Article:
Prairie South School Division will hold a byelection next spring to fill a vacant spot on the board after trustee Todd Johnson resigned to pursue a job with the organization.
Johnson, who was elected to the board in November 2020, announced his resignation in November because he planned to pursue the position of transportation manager with Prairie South — a position he now fills.
The division will hold a byelection on Thursday, March 9, with nominations open from now until 4 p.m. on Thursday, Feb. 2. All nomination forms can be dropped off at the division office at Ninth Avenue Northwest.
Johnson was the general manager of Wakamow Valley Authority for four years before he resigned last year to pursue another job. However, when the transportation manager role opened, he applied because he thought it was a better fit for him and his family.
“It was a tough decision to step down and I really enjoyed that (school trustee) position,” he said. “In my time with the school board, I really enjoyed my time. You learn so much and contribute on the board.”
There were many facets of being a trustee that Johnson enjoyed, he said.
Some aspects he liked included the board work, learning new information, helping students, discovering how school operations work, influencing lives, meeting hard-working staff, and interacting with school community councils.
The board also had to make some tough decisions three years ago during the height of the pandemic, he pointed out. Many variables went into those decisions.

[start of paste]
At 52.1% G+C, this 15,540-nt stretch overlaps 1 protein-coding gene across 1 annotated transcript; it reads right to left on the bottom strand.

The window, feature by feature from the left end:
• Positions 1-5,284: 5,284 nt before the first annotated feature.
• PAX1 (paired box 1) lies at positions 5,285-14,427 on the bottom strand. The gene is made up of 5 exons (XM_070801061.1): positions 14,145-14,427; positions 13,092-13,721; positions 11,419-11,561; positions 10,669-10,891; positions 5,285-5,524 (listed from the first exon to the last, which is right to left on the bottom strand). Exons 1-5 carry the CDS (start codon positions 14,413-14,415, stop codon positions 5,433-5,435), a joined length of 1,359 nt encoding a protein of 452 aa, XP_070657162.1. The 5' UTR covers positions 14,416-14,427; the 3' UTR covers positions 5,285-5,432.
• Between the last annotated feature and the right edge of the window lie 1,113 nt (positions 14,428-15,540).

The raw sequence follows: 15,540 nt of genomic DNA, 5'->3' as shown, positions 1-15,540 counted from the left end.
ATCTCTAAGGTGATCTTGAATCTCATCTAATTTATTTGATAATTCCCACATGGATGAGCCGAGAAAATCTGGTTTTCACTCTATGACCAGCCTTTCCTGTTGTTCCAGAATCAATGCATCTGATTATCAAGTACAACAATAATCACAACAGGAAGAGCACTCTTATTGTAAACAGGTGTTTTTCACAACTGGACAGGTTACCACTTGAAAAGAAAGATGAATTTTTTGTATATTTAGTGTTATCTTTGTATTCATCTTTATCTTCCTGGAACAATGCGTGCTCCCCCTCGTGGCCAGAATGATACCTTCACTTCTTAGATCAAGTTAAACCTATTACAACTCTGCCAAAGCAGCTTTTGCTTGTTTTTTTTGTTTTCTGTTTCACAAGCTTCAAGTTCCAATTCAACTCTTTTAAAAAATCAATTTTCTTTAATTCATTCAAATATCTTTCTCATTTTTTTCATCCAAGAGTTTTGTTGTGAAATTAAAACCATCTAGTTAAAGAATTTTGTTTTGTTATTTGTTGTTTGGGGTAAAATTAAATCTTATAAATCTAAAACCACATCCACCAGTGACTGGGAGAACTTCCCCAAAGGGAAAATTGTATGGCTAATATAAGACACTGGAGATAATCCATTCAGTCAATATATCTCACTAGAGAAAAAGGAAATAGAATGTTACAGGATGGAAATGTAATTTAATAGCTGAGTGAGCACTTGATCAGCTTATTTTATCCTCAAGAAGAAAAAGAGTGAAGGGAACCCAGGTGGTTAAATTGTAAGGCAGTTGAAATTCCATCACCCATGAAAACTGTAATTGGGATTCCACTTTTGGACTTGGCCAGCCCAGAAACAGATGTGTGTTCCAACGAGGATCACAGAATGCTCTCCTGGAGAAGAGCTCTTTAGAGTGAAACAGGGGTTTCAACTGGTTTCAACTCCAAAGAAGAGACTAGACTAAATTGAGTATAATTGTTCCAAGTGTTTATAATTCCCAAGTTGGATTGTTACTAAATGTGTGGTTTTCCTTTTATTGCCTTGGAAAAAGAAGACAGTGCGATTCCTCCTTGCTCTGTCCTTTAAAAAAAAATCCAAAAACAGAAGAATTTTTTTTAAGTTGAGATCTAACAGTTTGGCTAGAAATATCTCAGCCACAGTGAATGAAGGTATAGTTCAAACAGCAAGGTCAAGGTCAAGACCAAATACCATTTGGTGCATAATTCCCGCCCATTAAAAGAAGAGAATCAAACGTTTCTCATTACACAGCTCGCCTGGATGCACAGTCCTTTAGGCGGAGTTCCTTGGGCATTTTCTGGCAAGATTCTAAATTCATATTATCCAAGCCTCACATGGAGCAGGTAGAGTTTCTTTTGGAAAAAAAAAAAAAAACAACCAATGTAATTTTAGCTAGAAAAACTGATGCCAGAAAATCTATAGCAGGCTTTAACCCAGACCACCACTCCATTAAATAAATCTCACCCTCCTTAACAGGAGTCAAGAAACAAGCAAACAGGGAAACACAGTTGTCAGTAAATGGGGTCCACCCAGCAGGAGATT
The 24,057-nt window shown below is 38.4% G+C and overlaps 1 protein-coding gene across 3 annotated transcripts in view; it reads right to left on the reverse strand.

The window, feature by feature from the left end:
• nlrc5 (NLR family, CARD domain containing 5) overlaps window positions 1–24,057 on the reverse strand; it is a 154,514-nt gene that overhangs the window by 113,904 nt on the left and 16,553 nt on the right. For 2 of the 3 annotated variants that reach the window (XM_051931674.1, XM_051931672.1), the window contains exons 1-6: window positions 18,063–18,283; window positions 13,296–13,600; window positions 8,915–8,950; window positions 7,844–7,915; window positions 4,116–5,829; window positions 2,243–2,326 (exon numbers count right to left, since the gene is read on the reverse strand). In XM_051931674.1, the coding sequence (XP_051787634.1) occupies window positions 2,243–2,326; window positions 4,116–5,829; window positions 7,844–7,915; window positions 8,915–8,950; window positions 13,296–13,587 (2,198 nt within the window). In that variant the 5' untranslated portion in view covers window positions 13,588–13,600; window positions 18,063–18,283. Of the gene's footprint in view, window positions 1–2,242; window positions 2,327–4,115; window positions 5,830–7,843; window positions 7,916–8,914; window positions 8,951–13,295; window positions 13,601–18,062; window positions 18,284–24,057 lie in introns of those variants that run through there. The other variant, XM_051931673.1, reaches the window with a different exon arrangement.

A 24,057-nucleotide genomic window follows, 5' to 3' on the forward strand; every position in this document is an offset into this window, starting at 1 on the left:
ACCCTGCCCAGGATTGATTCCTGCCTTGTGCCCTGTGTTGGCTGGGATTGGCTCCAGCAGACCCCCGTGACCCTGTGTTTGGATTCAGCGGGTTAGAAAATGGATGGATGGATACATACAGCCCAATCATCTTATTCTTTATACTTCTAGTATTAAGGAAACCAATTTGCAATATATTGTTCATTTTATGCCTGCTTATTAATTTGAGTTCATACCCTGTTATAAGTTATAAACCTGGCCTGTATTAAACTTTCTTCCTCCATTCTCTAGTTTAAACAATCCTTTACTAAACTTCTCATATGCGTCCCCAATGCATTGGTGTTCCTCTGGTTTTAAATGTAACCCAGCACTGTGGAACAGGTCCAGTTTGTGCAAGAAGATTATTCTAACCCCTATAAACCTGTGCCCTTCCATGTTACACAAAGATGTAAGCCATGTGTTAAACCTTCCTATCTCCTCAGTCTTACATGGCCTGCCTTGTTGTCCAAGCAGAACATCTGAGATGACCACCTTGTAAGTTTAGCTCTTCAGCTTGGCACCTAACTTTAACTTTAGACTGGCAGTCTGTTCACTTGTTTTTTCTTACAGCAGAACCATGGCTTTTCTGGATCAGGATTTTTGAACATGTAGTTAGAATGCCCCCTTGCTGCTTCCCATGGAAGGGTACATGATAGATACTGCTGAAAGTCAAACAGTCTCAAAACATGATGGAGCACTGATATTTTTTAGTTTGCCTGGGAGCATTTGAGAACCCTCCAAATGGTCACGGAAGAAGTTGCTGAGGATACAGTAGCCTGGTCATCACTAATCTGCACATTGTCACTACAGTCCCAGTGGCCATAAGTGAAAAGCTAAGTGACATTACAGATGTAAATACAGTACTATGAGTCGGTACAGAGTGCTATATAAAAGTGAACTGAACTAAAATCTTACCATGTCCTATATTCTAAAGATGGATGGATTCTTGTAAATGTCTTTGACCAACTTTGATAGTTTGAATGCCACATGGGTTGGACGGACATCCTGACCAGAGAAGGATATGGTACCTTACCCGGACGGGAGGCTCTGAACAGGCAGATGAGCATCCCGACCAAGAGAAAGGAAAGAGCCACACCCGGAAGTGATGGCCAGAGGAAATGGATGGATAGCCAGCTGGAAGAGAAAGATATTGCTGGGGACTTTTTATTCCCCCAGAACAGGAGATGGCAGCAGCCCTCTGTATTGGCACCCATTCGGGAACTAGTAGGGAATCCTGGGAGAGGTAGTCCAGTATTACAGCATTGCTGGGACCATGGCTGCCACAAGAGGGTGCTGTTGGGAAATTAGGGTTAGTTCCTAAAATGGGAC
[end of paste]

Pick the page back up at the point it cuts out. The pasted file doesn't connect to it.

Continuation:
The position was attractive to Johnson because his background is in management while having responsibility for the operations of a large organization was also appealing. Moreover, the position is in Moose Jaw, while he can work with a great team of people with whom he is familiar.
“It’s a great opportunity for my skill set,” he said.
While some residents may question how he acquired the job, Johnson pointed out he is “completely qualified for the position.” He holds a master’s degree in business from the University of Regina and has three diplomas from SIAST — now Saskatchewan Polytechnic.
Johnson also pointed out that he didn’t — and couldn’t — receive preferential treatment from the board because nine other trustees would all have to agree to support his application. Receiving unanimous support would not be easy.
“It would be quite the feat for a person to convince nine other people to do that,” Johnson said. “… to orchestrate something like that would be something I would never do.”
Johnson had been on the job for 10 days when the Express spoke with him in late December. He felt everything had been going well and the division had great employees who did incredible things to meet students’ transportation needs.
He noted that PSSD school buses travel roughly 25,000 kilometres per day, transporting about 2,500 students on 106 routes.
Ryan Boughen, director of education for PSSD, told the MJ Independent that Johnson could not continue as trustee while working as an employee due to a vested interest. If he remained a trustee, he would be responsible for setting policies and wages that affect his job. Legislation at all levels of Canadian politics forbids this.
Due to an expected low voter turnout — byelections traditionally see few people visiting the ballot box — Prairie South will run its election. It typically has the City of Moose Jaw run its elections during municipal elections.
The byelection is expected to cost around $5,000 because PSSD will hold it at its schools using paper ballots.
“The last time we held a byelection, we had 120 people vote, but hopefully there is more interest this time around,” said Boughen.
He encouraged people to run or vote in the March byelection.